from The American Heritage® Dictionary of the English Language, 4th Edition
- intransitive v. To utter a long loud piercing cry, as from pain or fear.
- intransitive v. To make a loud piercing sound: Jet planes screamed through the air.
- intransitive v. To speak or write in a heated hysterical manner.
- intransitive v. To have or produce a startling effect: The outlandish costume screamed with clashing colors.
- transitive v. To utter or say in or as if in a screaming voice.
- n. A long, loud, piercing cry or sound.
- n. Informal One that is hilariously or ridiculously funny: The new play was a scream.
from Wiktionary, Creative Commons Attribution/Share-Alike License
- n. A loud, emphatic, exclamation of extreme emotion, usually horror, fear, excitement et cetera. Can be the exclamation of a word, but is usually a sustained, high-pitched vowel sound, particularly /æ/ or /i/, in any case, the loudest and most emphatic sound a human can make tends to be a scream. The term is not generally applied to sounds made by non-humans.
- n. An entertainingly outrageous person.
- n. A form of singing associated with the metal and screamo styles of music. It is a loud, rough, distorted version of the voice; rather than the normal voice of the singer.
- n. Used as an intensifier
- v. To make the sound of a scream.
- v. To move quickly; to race.
from the GNU version of the Collaborative International Dictionary of English
- intransitive v. To cry out with a shrill voice; to utter a sudden, sharp outcry, or shrill, loud cry, as in fright or extreme pain; to shriek; to screech.
- n. A sharp, shrill cry, uttered suddenly, as in terror or in pain; a shriek; a screech.
from The Century Dictionary and Cyclopedia
- To cry out with shrill voice; give vent or utterance to a sharp or piercing outcry; utter shrill cries, as in fright or extreme pain, delight, etc.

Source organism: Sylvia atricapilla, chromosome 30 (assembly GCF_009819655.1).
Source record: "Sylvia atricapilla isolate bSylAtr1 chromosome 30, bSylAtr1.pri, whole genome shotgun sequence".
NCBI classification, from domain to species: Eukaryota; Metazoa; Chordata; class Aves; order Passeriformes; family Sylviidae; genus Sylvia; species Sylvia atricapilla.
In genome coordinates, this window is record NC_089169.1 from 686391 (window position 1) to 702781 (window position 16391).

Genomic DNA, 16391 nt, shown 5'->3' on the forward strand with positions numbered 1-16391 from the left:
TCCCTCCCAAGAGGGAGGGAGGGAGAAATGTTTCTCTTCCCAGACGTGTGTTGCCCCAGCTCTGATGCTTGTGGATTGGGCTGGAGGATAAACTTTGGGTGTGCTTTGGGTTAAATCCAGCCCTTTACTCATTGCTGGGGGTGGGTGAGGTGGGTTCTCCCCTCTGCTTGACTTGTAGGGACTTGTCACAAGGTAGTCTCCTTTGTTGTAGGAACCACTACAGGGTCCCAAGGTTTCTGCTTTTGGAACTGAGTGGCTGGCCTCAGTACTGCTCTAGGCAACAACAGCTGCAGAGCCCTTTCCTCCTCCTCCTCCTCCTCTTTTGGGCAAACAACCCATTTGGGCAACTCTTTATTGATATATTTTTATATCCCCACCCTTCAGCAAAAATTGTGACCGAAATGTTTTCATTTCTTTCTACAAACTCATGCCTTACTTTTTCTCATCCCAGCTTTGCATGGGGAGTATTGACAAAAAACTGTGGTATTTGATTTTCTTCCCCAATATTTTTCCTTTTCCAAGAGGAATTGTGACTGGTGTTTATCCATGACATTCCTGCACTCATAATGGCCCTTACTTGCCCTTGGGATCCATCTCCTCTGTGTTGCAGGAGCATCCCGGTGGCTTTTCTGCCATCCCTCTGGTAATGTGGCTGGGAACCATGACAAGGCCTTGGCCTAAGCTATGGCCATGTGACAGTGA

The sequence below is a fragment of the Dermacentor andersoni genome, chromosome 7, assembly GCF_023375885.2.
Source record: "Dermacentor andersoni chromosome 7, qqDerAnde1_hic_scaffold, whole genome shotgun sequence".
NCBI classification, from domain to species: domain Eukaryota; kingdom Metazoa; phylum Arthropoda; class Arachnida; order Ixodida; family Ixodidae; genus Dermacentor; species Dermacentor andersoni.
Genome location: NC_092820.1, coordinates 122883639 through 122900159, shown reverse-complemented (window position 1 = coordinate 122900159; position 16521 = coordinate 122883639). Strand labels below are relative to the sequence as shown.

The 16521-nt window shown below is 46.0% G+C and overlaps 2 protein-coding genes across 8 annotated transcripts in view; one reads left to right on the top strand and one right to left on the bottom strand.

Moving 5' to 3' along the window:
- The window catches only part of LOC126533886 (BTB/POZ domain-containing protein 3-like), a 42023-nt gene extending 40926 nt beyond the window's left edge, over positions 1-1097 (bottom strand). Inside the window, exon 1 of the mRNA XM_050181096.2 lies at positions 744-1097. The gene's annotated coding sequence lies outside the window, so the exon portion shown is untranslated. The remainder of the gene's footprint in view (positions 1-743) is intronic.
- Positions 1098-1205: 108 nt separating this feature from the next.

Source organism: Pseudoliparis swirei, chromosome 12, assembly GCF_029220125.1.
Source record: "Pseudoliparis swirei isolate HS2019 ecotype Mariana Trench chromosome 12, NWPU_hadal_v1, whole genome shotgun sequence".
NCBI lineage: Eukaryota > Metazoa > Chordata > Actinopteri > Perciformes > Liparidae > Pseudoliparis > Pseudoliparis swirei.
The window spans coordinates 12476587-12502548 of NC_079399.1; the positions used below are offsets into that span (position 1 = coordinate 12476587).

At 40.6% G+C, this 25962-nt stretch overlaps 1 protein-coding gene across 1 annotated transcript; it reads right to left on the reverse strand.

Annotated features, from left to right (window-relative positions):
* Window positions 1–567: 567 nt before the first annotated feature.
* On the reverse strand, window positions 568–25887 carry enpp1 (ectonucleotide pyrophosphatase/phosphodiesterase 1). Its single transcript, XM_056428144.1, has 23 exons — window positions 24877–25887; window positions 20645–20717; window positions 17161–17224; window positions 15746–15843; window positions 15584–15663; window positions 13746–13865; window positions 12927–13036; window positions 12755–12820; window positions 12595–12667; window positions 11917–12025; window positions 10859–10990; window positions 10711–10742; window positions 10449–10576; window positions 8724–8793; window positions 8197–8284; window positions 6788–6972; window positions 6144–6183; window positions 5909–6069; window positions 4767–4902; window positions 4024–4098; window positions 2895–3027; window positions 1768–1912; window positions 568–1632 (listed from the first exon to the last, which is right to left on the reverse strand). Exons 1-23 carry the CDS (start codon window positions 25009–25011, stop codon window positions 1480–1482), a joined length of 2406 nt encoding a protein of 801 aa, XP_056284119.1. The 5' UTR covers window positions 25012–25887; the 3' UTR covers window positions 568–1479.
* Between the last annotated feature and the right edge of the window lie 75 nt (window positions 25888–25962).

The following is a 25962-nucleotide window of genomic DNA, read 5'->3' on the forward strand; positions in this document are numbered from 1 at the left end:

- To give out a shrill sound: as, the railway whistle screamed.
- n. A sharp, piercing sound or cry, as one uttered in fright, pain, etc.
- n. A sharp, harsh sound.
- n. Synonyms Scream, Shriek, Screech. A shriek is sharper, more sudden, and, when due to fear or pain, indicative of more terror or distress than a scream. Screech emphasizes the disagreeableness of the sharpness or shrillness, and its lack of dignity in a person. It is more distinctly figurative to speak of the shriek of a locomotive than to speak of its scream or screech.
from WordNet 3.0 Copyright 2006 by Princeton University. All rights reserved.
- n. a high-pitched noise resembling a human cry
- n. a joke that seems extremely funny
- v. utter or declare in a very loud voice
- v. make a loud, piercing sound
- v. utter a sudden loud cry
- n. sharp piercing cry
Middle English screamen, possibly of Scandinavian origin; akin to Old Norse scræma.(American Heritage® Dictionary of the English Language, Fourth Edition)
shreamen (compare Old Norwegian skræma). related to shriek, skrike. cognate with West Frisian skrieme (to weep) German schreien (Schrei) (Wiktionary)